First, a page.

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DoE Considers HIPAA Privacy Standards for FERPA to Close Rape Disclosure Loophole

On March 8, 2014, three players from the University of Oregon Ducks basketball team are alleged to have repeatedly gang raped a freshman student at the University. In December last year, the University director’s assistant was ordered to hand over the entire case file of the student to the university’s legal office.

The file contained confidential health information protected under the Family Educational Rights and Privacy Act (FERPA) which included counseling records for the student. Many privacy advocates and student bodies consider this to be a massive invasion of privacy, as no consent was obtained from the student prior to the disclosure of the records.

Record Disclosure Sparks Fierce Debate


The incident has sparked considerable debate. The disclosure has been investigated by both the Oregon State Bar and the Oregon Board of Psychologist Examiners, but under FERPA Rules, the disclosure of data – under the circumstances – was permissible.

The nature of the information disclosed is what is particularly worrying. It is hard enough to get victims of rape to come forward to report crimes and seek help. The fear of highly confidential information discussed in counseling sessions being disclosed to other parties without authorization is certain to result in many rapes going unreported.

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The matter is so serious that the Chronicle of Higher Education published an article urging students not to visit University therapy centers. Katie Rose Guest Pryal said “Don’t go to your college counseling center to seek therapy. Go to an off-site counseling center. If, God forbid, you’ve been sexually assaulted, try to find a rape-crisis center. “

The reason is HIPAA and FERPA protections are not the same. University facilities are not regulated by the Health Insurance Portability and Accountability Act (HIPAA); they are regulated by FERPA. Both Acts have similarities, but HIPAA regulations are far stricter. In this case, HIPAA would prevent such information from being disclosed.

DoE Considering Issuing Guidance to Improve Privacy Protections


While many calls have been made for FERPA Rules to be tightened to improve privacy protections, the Department for Education has not formally spoken out about the matter. However, recently the DoE’s Chief Privacy Officer, Kathleen Styles, responded to a letter sent by Sen. Ron Wyden, D-Ore., requesting closure of the loophole in FERPA allowing alleged rape victims’ records to be disclosed without authorization.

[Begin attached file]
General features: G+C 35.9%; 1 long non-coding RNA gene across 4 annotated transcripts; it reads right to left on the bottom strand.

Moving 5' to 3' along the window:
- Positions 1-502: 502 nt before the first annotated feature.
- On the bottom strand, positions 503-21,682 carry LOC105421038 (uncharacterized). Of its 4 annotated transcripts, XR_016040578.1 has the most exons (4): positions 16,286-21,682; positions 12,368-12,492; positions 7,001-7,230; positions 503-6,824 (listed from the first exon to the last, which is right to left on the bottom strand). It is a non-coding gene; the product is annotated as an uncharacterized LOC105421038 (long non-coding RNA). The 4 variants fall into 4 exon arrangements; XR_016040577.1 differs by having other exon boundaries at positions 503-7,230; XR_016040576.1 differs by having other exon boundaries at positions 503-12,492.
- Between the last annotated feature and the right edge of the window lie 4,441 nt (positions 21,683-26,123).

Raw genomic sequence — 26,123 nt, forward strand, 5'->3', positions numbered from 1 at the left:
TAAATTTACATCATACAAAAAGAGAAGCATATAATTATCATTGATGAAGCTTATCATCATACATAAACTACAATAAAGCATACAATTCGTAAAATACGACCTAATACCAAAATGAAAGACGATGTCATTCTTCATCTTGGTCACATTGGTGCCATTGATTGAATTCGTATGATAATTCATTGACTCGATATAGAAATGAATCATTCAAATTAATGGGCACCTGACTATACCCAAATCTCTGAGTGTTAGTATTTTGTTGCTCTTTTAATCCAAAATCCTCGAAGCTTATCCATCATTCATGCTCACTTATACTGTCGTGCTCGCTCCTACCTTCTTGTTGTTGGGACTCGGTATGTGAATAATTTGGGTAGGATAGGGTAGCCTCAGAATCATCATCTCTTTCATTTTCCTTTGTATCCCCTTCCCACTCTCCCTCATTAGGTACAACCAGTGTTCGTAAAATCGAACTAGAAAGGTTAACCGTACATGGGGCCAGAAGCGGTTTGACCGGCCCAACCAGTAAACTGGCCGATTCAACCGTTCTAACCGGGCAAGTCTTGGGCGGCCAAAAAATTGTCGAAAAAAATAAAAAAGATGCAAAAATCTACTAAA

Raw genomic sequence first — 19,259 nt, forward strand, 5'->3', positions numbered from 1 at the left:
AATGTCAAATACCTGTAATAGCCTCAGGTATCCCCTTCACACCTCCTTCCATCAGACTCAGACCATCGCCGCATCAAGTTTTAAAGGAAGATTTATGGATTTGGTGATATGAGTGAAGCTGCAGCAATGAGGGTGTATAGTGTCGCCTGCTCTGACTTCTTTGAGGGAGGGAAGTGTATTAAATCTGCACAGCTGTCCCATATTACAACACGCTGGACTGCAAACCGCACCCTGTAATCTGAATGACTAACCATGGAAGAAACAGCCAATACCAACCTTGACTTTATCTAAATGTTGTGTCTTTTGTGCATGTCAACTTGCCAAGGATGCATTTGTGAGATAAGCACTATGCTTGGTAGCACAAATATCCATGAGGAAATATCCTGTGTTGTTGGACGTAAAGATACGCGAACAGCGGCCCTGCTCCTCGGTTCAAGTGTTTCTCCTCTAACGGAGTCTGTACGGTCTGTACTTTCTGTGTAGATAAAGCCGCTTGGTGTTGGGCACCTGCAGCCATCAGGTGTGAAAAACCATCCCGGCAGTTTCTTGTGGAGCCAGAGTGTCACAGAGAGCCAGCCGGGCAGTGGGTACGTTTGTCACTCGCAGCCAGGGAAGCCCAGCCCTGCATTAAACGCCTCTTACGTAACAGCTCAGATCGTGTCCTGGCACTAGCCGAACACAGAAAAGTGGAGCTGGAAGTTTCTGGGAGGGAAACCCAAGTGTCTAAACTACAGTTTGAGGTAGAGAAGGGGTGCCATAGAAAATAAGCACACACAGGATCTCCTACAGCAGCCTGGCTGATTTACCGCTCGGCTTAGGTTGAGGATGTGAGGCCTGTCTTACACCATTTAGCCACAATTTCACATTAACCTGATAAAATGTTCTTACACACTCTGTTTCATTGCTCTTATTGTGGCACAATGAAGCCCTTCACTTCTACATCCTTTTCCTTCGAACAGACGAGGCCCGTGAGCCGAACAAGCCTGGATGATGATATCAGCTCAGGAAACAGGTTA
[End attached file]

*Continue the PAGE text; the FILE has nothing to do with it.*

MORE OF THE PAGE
The reply confirms that the matter has not escaped the DoE’s attention and is under consideration. The letter from Styles states that the matter is under discussion and the DoE believes student privacy is of paramount concern. Styles says that the DoE is considering issuing guidance to covered entities to better protect the privacy of students.

Styles Confirms FERPA Privacy Loopholes


She said, “We are concerned about the possibility that FERPA may offer fewer confidentiality protections than the HIPAA Privacy Rule in the limited instances where institutions choose to share treatment records with their attorneys in conjunction with litigation between the student and the institution.”

She points out, “FERPA’s exception to consent for disclosure to school officials more broadly permits an educational institution to disclose, without a court order, treatment records to in-house counsel in the context of litigation with the student provided the institution has determined that counsel has a legitimate educational interest in the records.”

Author: Steve Alder is the editor-in-chief of HIPAA Journal. Steve is responsible for editorial policy regarding the topics covered on HIPAA Journal. He is a specialist on healthcare industry legal and regulatory affairs, and has several years of experience writing about HIPAA and other related legal topics. Steve has developed a deep understanding of regulatory issues surrounding the use of information technology in the healthcare industry and has written hundreds of articles on HIPAA-related topics.